On another, a woman making the journey home after seeing Mrs Brown’s Boys live in the 3 Arena had enjoyed the bar at the show so much that, after telling me in painstaking detail about the production, she promptly fell asleep on top of me. When the train was beginning to empty out as I neared my stop, I had to climb over the table to disembark.

Being harassed on the train is, unfortunately, not an infrequent occurrence for many female passengers. Too many times, men have sat down opposite me and pursued highly inappropriate lines of questioning. For anyone wondering about train etiquette, here’s a few tips, all gleaned from actual experiences I have had.

Please don’t ask me, or any other woman, if I’m on a diet just because I don’t want you to buy me anything from the trolley. In fact, do one better and please stop asking me if I want anything from the trolley – offering to buy sweets for women you do not know is weird.

I don’t want to know about the state of your marriage, or anything about your relationship status. Neither do I care about what you got up to when you were my age (men who strike up these kinds of conversations are always at least 15 to 20 years my senior).

When I’m wearing headphones, please interpret this as confirmation that I do not want to talk to you. Unless there is an emergency of some description, do not gesture at me to take them out.

And please, even if you obey none of the other instructions, I would thank you for paying heed to this one: do not ask women on the train where they live. Of course, I can and do lie when male passengers ask me this question, but it does not alleviate how uncomfortable it makes me feel when a stranger inquires about my address. Why do you care? It’s none of your business! Most of the time, I am alone as I make my way home from the train station, and nothing makes this journey more uncomfortable than the paranoia that is inevitably triggered when a man who I do not know has expressed interest in where I live.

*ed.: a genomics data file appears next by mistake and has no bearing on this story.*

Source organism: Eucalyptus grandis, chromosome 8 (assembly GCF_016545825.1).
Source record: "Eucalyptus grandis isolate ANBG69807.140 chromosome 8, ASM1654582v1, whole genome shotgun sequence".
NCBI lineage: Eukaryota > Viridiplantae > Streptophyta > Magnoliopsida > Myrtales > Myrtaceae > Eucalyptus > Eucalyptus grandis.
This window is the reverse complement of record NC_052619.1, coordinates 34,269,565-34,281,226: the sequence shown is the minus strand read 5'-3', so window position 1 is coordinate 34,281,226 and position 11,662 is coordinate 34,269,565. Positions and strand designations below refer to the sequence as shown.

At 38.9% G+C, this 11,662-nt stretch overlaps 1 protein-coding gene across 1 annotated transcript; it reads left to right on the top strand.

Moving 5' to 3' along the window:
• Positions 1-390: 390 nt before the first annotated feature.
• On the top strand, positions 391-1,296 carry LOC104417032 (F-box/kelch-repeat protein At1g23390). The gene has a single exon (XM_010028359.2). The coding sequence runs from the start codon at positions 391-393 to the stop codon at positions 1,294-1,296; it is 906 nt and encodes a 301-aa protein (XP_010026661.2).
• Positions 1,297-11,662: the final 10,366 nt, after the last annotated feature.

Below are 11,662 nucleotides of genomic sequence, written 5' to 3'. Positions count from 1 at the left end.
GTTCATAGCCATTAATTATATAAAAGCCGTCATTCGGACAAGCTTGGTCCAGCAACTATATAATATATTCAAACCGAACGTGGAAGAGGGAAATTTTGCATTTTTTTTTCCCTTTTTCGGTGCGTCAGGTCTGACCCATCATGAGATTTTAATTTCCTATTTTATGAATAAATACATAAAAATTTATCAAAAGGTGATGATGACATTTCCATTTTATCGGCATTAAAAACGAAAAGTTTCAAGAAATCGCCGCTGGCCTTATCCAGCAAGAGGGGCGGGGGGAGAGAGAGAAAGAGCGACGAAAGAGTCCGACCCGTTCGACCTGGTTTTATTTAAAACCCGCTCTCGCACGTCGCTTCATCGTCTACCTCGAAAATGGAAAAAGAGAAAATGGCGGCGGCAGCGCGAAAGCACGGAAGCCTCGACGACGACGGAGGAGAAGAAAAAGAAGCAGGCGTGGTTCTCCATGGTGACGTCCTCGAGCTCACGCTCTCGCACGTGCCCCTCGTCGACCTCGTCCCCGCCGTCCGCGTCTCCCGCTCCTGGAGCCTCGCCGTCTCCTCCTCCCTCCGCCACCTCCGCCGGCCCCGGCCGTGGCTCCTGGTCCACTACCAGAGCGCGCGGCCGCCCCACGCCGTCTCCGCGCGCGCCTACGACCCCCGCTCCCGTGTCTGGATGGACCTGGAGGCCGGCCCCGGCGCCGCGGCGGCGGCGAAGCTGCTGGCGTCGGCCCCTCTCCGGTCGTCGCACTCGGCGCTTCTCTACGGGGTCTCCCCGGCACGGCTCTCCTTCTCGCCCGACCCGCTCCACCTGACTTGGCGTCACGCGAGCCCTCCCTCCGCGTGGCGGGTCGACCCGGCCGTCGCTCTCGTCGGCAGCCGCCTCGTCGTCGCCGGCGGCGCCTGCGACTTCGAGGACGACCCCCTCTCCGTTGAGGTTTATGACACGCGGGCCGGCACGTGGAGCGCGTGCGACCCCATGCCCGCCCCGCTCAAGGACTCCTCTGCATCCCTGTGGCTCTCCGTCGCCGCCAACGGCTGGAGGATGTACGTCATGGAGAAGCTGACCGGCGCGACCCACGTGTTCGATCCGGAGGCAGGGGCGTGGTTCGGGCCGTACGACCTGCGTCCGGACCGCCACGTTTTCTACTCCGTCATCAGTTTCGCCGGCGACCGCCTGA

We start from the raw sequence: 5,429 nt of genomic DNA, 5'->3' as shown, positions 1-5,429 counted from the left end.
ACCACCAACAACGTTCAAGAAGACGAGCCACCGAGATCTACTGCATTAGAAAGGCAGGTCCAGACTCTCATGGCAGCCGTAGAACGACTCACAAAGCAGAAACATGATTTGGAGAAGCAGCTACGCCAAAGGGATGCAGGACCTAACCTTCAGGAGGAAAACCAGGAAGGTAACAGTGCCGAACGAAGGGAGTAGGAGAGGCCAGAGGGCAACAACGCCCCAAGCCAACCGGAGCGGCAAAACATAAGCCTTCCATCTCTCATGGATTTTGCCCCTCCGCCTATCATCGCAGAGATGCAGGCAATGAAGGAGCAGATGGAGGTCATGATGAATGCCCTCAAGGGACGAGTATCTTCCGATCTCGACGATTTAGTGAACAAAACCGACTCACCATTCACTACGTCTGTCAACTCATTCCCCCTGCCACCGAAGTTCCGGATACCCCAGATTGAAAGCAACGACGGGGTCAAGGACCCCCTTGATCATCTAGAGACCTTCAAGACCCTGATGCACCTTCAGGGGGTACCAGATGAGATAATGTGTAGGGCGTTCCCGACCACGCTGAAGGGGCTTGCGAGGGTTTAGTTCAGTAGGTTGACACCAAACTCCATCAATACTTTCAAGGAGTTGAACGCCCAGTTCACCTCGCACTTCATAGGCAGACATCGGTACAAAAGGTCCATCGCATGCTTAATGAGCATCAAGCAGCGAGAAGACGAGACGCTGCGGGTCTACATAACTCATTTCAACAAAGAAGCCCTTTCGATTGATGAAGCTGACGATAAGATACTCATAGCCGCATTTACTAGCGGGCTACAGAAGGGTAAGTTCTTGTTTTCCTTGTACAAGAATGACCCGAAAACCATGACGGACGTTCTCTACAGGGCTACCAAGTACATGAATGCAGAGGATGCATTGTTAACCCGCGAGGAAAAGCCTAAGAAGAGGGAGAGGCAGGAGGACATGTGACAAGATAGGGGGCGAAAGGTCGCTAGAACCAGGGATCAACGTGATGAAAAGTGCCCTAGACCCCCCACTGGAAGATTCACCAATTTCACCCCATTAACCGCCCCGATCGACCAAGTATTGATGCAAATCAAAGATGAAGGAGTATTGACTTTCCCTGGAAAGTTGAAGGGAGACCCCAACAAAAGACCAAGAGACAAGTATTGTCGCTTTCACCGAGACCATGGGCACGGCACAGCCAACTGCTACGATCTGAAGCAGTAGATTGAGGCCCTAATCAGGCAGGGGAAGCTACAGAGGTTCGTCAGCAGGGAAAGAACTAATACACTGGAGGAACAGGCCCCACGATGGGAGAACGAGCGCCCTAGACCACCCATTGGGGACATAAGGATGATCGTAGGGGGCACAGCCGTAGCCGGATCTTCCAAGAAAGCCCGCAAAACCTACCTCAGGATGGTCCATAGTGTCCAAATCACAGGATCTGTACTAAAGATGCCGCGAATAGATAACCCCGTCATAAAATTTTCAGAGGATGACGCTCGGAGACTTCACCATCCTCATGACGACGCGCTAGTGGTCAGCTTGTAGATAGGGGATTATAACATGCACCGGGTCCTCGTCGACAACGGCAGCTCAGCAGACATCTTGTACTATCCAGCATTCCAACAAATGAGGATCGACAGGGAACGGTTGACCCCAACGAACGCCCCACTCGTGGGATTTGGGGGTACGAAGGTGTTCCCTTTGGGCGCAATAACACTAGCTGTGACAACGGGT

Of course, the passengers are only part of what makes the Sligo to Dublin train such a unique experience – Irish Rail itself is not absolved of all blame.

Nothing makes my blood boil more than when I pay the not-inconsequential price of a ticket home and I see that it is not a train, but a DART, that will be taking me all the way to Sligo. There are two plugs per carriage on these godforsaken vehicles! I have too many pictures on my phone of their grubby conditions, because every time this happens to me I am so enraged that I am resolute in my conviction to email Irish Rail and complain about the service.

I never do though, because the anger I feel fades quickly from my memory when I see whatever family member has come to pick me up, waiting on the platform when I get home. Oftentimes when I regale people with my train stories, they tell me to just get the bus, and maybe I will someday. But getting the train, for all its difficulties, is inextricably linked to the feeling of going home. And it could be worse: I could be from Donegal and have no train to complain about.